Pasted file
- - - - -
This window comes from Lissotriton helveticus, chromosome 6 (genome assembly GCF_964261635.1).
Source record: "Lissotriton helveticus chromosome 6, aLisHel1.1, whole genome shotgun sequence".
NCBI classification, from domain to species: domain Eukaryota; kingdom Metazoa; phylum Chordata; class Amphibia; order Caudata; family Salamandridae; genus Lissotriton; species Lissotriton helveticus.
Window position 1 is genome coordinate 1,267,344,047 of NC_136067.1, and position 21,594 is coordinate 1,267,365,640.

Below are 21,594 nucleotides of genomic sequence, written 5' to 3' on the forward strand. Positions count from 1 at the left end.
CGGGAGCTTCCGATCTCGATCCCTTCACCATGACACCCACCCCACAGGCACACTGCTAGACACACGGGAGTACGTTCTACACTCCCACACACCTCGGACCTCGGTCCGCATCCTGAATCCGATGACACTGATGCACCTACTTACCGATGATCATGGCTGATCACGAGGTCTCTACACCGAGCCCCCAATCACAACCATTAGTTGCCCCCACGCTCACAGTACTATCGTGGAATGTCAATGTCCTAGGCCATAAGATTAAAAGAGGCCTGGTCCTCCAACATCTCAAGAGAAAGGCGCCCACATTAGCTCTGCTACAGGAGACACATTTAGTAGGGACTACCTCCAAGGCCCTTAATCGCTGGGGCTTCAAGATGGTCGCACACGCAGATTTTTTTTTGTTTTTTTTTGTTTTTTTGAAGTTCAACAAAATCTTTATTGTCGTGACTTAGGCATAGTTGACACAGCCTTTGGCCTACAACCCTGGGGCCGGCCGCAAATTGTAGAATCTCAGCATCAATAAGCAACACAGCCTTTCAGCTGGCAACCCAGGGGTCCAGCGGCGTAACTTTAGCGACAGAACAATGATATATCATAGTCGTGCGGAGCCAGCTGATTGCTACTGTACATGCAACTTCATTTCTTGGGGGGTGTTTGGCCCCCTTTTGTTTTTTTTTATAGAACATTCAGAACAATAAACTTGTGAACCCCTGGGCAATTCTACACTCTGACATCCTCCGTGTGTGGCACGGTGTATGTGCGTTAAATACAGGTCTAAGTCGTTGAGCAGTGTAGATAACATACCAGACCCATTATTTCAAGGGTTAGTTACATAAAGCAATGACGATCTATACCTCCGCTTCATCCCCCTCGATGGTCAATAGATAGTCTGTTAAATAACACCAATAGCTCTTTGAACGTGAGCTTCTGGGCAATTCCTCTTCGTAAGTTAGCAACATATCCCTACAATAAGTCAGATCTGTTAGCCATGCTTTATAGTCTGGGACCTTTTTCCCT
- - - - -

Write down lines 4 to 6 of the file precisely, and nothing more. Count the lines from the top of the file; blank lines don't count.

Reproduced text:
Window position 1 is genome coordinate 1,267,344,047 of NC_136067.1, and position 21,594 is coordinate 1,267,365,640.

Below are 21,594 nucleotides of genomic sequence, written 5' to 3' on the forward strand. Positions count from 1 at the left end.
CGGGAGCTTCCGATCTCGATCCCTTCACCATGACACCCACCCCACAGGCACACTGCTAGACACACGGGAGTACGTTCTACACTCCCACACACCTCGGACCTCGGTCCGCATCCTGAATCCGATGACACTGATGCACCTACTTACCGATGATCATGGCTGATCACGAGGTCTCTACACCGAGCCCCCAATCACAACCATTAGTTGCCCCCACGCTCACAGTACTATCGTGGAATGTCAATGTCCTAGGCCATAAGATTAAAAGAGGCCTGGTCCTCCAACATCTCAAGAGAAAGGCGCCCACATTAGCTCTGCTACAGGAGACACATTTAGTAGGGACTACCTCCAAGGCCCTTAATCGCTGGGGCTTCAAGATGGTCGCACACGCAGATTTTTTTTTGTTTTTTTTTGTTTTTTTGAAGTTCAACAAAATCTTTATTGTCGTGACTTAGGCATAGTTGACACAGCCTTTGGCCTACAACCCTGGGGCCGGCCGCAAATTGTAGAATCTCAGCATCAATAAGCAACACAGCCTTTCAGCTGGCAACCCAGGGGTCCAGCGGCGTAACTTTAGCGACAGAACAATGATATATCATAGTCGTGCGGAGCCAGCTGATTGCTACTGTACATGCAACTTCATTTCTTGGGGGGTGTTTGGCCCCCTTTTGTTTTTTTTTATAGAACATTCAGAACAATAAACTTGTGAACCCCTGGGCAATTCTACACTCTGACATCCTCCGTGTGTGGCACGGTGTATGTGCGTTAAATACAGGTCTAAGTCGTTGAGCAGTGTAGATAACATACCAGACCCATTATTTCAAGGGTTAGTTACATAAAGCAATGACGATCTATACCTCCGCTTCATCCCCCTCGATGGTCAATAGATAGTCTGTTAAATAACACCAATAGCTCTTTGAACGTGAGCTTCTGGGCAATTCCTCTTCGTAAGTTAGCAACATATCCCTACAATAAGTCAGATCTGTTAGCCATGCTTTATAGTCTGGGACCTTTTTCCCT